First Free Story (1 of 3)Join Skift Pro
The Manhattan District Attorney’s office filed tax fraud-related charges Wednesday night that were made public Thursday afternoon against The Trump Organization and Allen Weisselberg, the company’s chief financial officer.
The company was charged with a 15-year scheme enabling executives to avoid taxes by paying them off the books. Weisselberg was indicted on conspiracy, grand larceny, and fraud charges related to allegations of not paying taxes for years on various perks and benefits. Fifteen charges in total were filed between the company and its CFO.
The Trump Organization and Weisselberg pleaded not guilty at an arraignment Thursday afternoon, the Associated Press reports.
The charges against former President Donald Trump’s namesake company — owner of various commercial real estate ventures like hotels, golf clubs, and residential developments — aren’t a surprise. The Trump Organization issued a statement Thursday morning labeling the charges as a political witch hunt using Weisselberg as a “pawn in a scorched earth attempt” to eventually bring down the former president.
But the indictment against the company is a fresh blow to a hospitality brand with 10 hotels and resorts across the U.S. and Scotland struggling after decimated demand from the pandemic and a tanked reputation following the Jan. 6 storming of the U.S. Capitol by Trump supporters.
Revenue at the beginning of the year at company’s Washington, D.C., hotel was down nearly 63 percent from 2019. Trump’s Las Vegas property was down nearly 61 percent. Revenue at the Trump National Doral golf course in Florida was down nearly 43 percent.
One commercial real estate brokerage firm dropped efforts to market the sale of the company’s D.C. hotel in light of the Jan. 6 attack. The Professional Golfers’ Association of America has also said it will no longer hold its PGA Championship at Trump’s New Jersey golf course next year.
That could be only the beginning of the Trump Organization’s woes. Legal experts over the last week noted banks can be wary of doing business with companies facing any type of legal trouble with the government. That’s particularly bad news for a commercial real estate entity known for taking out massive loans to fund the development of soaring hotel towers.
“In the due diligence process, anytime you’re looking at those kinds of loans at that level and size, anything can be flagged to say no to,” said Steve Carvell, a professor at Cornell University’s School of Hotel Administration. “Any imprint of legal question is going to have weight in making loan decisions, but it doesn’t necessarily mean it’s going to happen with this particular case.”
If there is one thing the Trump Organization can rely on, it’s that there is still a loyal fan base to the former president. The D.C. hotel became a de facto salon of those trying to curry favor with Trump while he occupied the White House. The company at one point even considered plans for a more affordable hotel brand aimed at parts of the country that tended to vote for Trump.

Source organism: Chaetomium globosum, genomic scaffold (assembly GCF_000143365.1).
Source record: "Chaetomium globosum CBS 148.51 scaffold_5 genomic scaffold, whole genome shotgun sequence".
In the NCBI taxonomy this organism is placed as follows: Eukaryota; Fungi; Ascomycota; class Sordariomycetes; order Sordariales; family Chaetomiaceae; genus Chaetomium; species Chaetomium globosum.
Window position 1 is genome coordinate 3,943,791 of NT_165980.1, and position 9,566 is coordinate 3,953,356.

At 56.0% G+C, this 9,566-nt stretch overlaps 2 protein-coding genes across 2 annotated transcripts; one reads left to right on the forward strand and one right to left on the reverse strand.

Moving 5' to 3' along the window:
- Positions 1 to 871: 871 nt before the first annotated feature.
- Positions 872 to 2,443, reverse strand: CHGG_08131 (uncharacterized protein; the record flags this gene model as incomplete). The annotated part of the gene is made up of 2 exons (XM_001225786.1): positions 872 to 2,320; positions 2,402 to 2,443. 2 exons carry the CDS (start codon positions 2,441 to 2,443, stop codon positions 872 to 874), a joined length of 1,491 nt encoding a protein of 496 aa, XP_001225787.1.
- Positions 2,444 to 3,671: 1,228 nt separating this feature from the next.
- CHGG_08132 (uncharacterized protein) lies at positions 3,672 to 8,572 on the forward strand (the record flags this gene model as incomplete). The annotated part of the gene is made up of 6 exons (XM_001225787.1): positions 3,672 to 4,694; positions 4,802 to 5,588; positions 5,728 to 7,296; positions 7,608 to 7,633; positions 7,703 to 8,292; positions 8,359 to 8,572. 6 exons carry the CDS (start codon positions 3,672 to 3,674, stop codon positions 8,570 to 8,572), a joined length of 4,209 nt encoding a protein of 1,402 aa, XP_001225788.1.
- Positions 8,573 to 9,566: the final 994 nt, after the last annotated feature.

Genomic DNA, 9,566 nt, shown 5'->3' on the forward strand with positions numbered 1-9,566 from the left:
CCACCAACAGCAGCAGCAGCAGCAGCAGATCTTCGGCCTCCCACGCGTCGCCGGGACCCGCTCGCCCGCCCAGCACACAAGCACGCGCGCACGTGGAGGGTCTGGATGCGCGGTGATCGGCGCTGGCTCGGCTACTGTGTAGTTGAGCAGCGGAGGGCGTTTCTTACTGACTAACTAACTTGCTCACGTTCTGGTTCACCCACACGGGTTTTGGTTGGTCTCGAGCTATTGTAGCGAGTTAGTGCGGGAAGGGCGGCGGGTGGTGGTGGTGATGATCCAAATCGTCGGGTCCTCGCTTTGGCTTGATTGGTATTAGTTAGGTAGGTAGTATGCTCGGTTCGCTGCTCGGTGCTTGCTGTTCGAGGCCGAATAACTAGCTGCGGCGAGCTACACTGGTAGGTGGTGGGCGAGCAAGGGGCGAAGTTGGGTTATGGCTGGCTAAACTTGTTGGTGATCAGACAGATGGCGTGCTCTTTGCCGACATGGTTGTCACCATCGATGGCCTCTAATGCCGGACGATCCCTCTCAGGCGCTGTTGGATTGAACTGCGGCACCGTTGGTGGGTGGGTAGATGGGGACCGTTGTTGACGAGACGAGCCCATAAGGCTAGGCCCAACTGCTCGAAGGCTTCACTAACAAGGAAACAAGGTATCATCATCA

“People will have already decided if they want to boycott Trump properties or not, and this will just further confirm the opinions already held,” Richard Clarke, a managing director covering hotels at Bernstein, told Skift via email Thursday before the charges were unsealed. “For certain clientele, this probably makes it all the more popular.”
A Months-Long Road to an Indictment
Letitia James, New York’s attorney general, informed the Trump Organization in January her office opened an investigation regarding Weisselberg.
That specific investigation stemmed from various tax-free benefits afforded Weisselberg, like tens of thousands of dollars in private school tuition for a grandchild and cars, the New York Times reports. The scope of that investigation is believed to overlap with Manhattan District Attorney Cyrus Vance’s investigation into Trump, his company, and benefits toward employees beyond Weisselberg.
Thursday’s charges outlined additional tax-free benefits Weisselberg received, including leased Mercedes-Benzes, a rent-free apartment, and bonuses.
Prosecutors are believed to have also investigated whether the company falsified property values to lenders and tax regulators, but that wasn’t included in the indictment this week.
Trump’s attorney told Politico Monday charges weren’t expected this week against the former president, but legal analysts aren’t ruling out the eventual possibility of such charges.
Both the Trump Organization and Weisselberg were charged, and prosecutors in recent months hoped investigating the CFO would pressure him to flip on Trump and testify about how much the former president knew. Prosecutors since grew disenchanted with Weisselberg.
The Manhattan district attorney and New York attorney general’s offices recently began collaborating on their investigations and gave Trump’s attorneys a deadline of Monday afternoon to make final arguments on why charges shouldn’t be filed, the Washington Post first reported. A meeting happened, but those generally serve as a formality before charges are eventually filed.
Trump issued a statement through the Save America political action committee Monday night that culminated in a warning toward other companies in New York:
“Remember, if they can do this to me, they can do it to anyone! … Why would anyone bring their company to New York, or even stay in New York, knowing these Radical Left Democrats would willingly target their company if viewed as a political opponent? … It is a continuation of the greatest Witch Hunt of all time.”
[UPDATE]: This story was updated following publication to provide more details on charges against the Trump Organization and Allen Weisselberg.